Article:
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UN rights expert condemns Iraqi use of death penalty

[JURIST] UN special rapporteur on the independence of judges and lawyers Leandro Despouy [official website] has issued a new report [text] criticizing the government of Iraq for its ongoing use of the death penalty [JURIST news archive]. In the report, Despouy specifically condemned the government for executing Iraqi prisoner Awraz Abdel Aziz Mahmoud Sa'eed [AI profile] despite a UN request to spare him because he may have had information about the 2003 bombing of a UN compound in Baghdad [GlobalSecurity backgrounder]. The United Nations has urged Iraq to stop using the death penalty since it was reintroduced in 2004 following the US occupation. IPS has more.

In June, Despouy similarly urged Iraq to stop carrying out death sentences [JURIST report], saying that the use of capital punishment despite threats of violence against the judiciary and the continued lack of independent tribunals and adequate defense counsel violates the Universal Declaration of Human Rights and the International Covenant on Civil and Political Rights. In April, Amnesty International reported that more than 270 people have been sentenced to death [JURIST report] in Iraq since 2005, and more than 100 have actually been executed. The report [text] found that Iraq's execution rate ranked as the world's forth highest since the reinstatement of the death penalty. Iraqi officials have consistently dismissed criticisms of the country's use of capital punishment, saying that the death penalty is a fundamental component of implementing Islamic law.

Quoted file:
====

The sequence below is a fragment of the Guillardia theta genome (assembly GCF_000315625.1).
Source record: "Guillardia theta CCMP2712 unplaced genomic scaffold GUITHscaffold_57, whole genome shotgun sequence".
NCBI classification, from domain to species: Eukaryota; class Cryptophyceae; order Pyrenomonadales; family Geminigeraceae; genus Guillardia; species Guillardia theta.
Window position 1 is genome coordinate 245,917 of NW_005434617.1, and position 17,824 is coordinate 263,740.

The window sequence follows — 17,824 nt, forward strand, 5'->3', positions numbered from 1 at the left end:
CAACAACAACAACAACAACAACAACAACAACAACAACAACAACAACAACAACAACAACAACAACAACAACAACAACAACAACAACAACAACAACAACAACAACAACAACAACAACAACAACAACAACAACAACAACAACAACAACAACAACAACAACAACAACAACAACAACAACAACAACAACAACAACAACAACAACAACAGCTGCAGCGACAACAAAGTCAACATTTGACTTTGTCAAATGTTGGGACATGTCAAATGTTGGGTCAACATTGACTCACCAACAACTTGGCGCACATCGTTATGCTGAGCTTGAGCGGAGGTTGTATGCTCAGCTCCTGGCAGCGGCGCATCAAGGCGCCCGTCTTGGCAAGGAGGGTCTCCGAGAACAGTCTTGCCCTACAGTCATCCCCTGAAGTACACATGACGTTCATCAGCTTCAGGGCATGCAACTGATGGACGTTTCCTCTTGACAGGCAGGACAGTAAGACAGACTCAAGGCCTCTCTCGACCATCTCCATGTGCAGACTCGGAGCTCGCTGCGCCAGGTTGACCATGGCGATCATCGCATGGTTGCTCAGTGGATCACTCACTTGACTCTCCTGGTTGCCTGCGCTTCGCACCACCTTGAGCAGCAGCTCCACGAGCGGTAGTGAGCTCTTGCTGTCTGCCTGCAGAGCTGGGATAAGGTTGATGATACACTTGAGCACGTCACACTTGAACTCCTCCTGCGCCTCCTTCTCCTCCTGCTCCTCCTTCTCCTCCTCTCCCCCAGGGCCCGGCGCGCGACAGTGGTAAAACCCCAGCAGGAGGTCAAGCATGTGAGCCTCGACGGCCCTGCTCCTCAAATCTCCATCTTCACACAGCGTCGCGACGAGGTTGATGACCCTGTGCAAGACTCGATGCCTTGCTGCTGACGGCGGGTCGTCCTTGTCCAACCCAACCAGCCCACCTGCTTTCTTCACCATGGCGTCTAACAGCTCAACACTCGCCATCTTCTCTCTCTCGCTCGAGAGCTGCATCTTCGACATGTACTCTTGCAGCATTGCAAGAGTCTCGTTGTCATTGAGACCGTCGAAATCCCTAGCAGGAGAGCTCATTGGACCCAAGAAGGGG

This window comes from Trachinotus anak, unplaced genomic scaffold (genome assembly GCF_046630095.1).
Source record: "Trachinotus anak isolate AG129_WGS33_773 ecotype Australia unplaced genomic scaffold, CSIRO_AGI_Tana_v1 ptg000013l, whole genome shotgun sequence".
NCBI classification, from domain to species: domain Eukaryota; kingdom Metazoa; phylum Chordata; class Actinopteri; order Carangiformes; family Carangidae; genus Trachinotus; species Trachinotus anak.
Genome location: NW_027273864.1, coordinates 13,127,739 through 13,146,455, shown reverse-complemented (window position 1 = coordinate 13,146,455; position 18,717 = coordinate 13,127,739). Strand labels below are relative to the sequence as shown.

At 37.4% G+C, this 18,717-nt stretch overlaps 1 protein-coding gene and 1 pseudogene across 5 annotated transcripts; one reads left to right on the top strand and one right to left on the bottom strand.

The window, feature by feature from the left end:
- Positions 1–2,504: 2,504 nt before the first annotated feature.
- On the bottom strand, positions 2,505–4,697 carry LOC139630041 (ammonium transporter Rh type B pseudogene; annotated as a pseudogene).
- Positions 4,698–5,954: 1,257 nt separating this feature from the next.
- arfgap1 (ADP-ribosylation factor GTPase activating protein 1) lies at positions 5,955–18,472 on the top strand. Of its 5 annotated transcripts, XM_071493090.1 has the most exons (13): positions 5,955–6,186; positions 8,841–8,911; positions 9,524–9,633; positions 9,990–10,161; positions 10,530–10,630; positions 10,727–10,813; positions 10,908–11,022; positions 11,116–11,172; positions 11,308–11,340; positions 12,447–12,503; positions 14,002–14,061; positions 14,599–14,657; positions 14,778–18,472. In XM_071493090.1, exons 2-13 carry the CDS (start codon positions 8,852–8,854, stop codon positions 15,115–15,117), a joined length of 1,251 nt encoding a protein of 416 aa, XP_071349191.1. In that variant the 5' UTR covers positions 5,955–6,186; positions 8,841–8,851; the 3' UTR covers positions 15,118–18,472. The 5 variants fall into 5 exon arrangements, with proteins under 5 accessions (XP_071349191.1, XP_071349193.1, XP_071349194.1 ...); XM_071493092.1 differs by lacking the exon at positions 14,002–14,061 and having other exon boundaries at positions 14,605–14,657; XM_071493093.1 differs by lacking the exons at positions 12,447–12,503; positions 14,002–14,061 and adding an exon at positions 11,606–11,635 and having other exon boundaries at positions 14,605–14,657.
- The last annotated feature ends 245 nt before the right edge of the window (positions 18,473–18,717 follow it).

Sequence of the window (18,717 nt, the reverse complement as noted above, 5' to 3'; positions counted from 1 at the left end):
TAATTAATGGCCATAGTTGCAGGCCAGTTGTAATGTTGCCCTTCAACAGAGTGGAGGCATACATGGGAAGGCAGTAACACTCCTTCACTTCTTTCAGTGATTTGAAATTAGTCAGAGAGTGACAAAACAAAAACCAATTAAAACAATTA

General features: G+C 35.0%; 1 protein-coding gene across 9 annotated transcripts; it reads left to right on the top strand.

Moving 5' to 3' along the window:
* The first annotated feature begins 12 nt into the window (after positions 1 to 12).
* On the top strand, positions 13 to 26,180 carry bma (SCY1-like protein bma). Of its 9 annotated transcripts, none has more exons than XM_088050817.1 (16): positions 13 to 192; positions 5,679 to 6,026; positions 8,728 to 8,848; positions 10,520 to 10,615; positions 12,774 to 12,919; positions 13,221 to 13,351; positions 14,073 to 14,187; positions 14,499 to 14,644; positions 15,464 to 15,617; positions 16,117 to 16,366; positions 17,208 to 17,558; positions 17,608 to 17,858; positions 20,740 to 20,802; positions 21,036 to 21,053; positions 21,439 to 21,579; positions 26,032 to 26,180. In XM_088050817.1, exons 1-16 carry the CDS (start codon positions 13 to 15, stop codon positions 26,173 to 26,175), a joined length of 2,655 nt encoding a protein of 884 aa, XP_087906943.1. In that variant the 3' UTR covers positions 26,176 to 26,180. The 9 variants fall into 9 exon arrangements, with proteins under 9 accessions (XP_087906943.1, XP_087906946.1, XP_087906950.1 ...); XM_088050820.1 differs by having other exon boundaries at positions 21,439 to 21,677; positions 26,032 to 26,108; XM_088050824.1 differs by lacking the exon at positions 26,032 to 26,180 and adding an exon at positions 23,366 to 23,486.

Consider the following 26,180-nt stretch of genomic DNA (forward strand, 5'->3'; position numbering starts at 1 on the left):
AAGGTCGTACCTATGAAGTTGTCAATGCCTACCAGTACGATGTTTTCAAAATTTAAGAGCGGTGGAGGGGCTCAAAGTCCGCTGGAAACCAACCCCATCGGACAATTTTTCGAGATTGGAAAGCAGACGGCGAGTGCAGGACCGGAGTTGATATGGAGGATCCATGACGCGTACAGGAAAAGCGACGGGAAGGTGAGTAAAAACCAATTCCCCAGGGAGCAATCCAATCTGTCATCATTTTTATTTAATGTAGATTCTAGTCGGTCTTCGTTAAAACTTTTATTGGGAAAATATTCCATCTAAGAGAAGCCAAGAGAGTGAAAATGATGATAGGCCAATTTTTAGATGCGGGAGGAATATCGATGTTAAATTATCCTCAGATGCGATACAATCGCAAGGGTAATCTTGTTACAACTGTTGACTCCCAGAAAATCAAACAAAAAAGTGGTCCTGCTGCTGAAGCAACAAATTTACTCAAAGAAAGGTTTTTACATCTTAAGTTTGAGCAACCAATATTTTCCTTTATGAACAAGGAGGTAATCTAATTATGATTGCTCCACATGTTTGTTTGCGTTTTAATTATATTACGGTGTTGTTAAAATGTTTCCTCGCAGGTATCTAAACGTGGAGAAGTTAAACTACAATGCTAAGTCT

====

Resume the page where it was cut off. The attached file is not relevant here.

Earlier this week, the Iraqi High Tribunal [official website] Appeals Chamber of the upheld the death sentences [JURIST reports] of three defendants, including Saddam cousin and former defense minister Ali Hassan al-Majid - often derided in the West as 'Chemical Ali' [BBC profile] - convicted for their roles in the slaughter of ten of thousands of Kurds during the 1988 Anfal campaign [HRW backgrounder].

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